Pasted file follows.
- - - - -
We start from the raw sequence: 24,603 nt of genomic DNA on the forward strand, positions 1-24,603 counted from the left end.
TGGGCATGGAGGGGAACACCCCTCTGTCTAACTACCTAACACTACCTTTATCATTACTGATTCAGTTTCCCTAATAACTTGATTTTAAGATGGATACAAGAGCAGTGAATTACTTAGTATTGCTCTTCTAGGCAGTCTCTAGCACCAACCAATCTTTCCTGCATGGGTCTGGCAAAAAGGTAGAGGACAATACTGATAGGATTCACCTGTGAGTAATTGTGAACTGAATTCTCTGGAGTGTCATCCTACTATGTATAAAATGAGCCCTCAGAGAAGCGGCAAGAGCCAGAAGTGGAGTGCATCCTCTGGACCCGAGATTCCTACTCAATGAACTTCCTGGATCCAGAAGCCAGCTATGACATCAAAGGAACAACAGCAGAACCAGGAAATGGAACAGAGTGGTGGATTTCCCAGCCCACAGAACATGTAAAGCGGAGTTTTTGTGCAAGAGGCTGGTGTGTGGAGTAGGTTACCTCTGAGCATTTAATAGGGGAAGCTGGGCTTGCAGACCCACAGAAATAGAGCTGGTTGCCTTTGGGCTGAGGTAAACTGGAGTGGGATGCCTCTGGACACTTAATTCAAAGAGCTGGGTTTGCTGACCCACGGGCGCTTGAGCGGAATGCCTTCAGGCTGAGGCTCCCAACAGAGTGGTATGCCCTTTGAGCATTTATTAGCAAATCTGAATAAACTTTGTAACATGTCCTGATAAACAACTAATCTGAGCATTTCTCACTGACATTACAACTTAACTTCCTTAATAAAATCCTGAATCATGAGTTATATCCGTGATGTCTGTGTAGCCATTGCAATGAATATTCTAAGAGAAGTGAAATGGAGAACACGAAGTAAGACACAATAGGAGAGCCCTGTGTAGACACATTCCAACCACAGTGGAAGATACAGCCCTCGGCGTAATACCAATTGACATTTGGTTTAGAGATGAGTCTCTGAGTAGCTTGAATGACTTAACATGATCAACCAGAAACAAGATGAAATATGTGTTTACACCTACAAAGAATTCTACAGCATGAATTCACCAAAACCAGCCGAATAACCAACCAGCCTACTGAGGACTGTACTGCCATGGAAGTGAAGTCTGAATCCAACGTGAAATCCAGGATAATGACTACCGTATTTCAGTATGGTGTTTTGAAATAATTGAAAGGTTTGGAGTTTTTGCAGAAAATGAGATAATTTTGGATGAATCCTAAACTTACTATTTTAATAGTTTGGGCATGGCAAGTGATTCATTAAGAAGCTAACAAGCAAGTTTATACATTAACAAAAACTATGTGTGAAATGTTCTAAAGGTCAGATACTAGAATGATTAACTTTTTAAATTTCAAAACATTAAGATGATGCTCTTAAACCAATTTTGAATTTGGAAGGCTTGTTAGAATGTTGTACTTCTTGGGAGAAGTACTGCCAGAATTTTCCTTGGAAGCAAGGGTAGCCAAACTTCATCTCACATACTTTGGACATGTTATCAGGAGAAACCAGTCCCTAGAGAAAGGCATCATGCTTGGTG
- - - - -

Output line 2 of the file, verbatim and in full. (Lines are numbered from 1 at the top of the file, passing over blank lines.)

TGGGCATGGAGGGGAACACCCCTCTGTCTAACTACCTAACACTACCTTTATCATTACTGATTCAGTTTCCCTAATAACTTGATTTTAAGATGGATACAAGAGCAGTGAATTACTTAGTATTGCTCTTCTAGGCAGTCTCTAGCACCAACCAATCTTTCCTGCATGGGTCTGGCAAAAAGGTAGAGGACAATACTGATAGGATTCACCTGTGAGTAATTGTGAACTGAATTCTCTGGAGTGTCATCCTACTATGTATAAAATGAGCCCTCAGAGAAGCGGCAAGAGCCAGAAGTGGAGTGCATCCTCTGGACCCGAGATTCCTACTCAATGAACTTCCTGGATCCAGAAGCCAGCTATGACATCAAAGGAACAACAGCAGAACCAGGAAATGGAACAGAGTGGTGGATTTCCCAGCCCACAGAACATGTAAAGCGGAGTTTTTGTGCAAGAGGCTGGTGTGTGGAGTAGGTTACCTCTGAGCATTTAATAGGGGAAGCTGGGCTTGCAGACCCACAGAAATAGAGCTGGTTGCCTTTGGGCTGAGGTAAACTGGAGTGGGATGCCTCTGGACACTTAATTCAAAGAGCTGGGTTTGCTGACCCACGGGCGCTTGAGCGGAATGCCTTCAGGCTGAGGCTCCCAACAGAGTGGTATGCCCTTTGAGCATTTATTAGCAAATCTGAATAAACTTTGTAACATGTCCTGATAAACAACTAATCTGAGCATTTCTCACTGACATTACAACTTAACTTCCTTAATAAAATCCTGAATCATGAGTTATATCCGTGATGTCTGTGTAGCCATTGCAATGAATATTCTAAGAGAAGTGAAATGGAGAACACGAAGTAAGACACAATAGGAGAGCCCTGTGTAGACACATTCCAACCACAGTGGAAGATACAGCCCTCGGCGTAATACCAATTGACATTTGGTTTAGAGATGAGTCTCTGAGTAGCTTGAATGACTTAACATGATCAACCAGAAACAAGATGAAATATGTGTTTACACCTACAAAGAATTCTACAGCATGAATTCACCAAAACCAGCCGAATAACCAACCAGCCTACTGAGGACTGTACTGCCATGGAAGTGAAGTCTGAATCCAACGTGAAATCCAGGATAATGACTACCGTATTTCAGTATGGTGTTTTGAAATAATTGAAAGGTTTGGAGTTTTTGCAGAAAATGAGATAATTTTGGATGAATCCTAAACTTACTATTTTAATAGTTTGGGCATGGCAAGTGATTCATTAAGAAGCTAACAAGCAAGTTTATACATTAACAAAAACTATGTGTGAAATGTTCTAAAGGTCAGATACTAGAATGATTAACTTTTTAAATTTCAAAACATTAAGATGATGCTCTTAAACCAATTTTGAATTTGGAAGGCTTGTTAGAATGTTGTACTTCTTGGGAGAAGTACTGCCAGAATTTTCCTTGGAAGCAAGGGTAGCCAAACTTCATCTCACATACTTTGGACATGTTATCAGGAGAAACCAGTCCCTAGAGAAAGGCATCATGCTTGGTG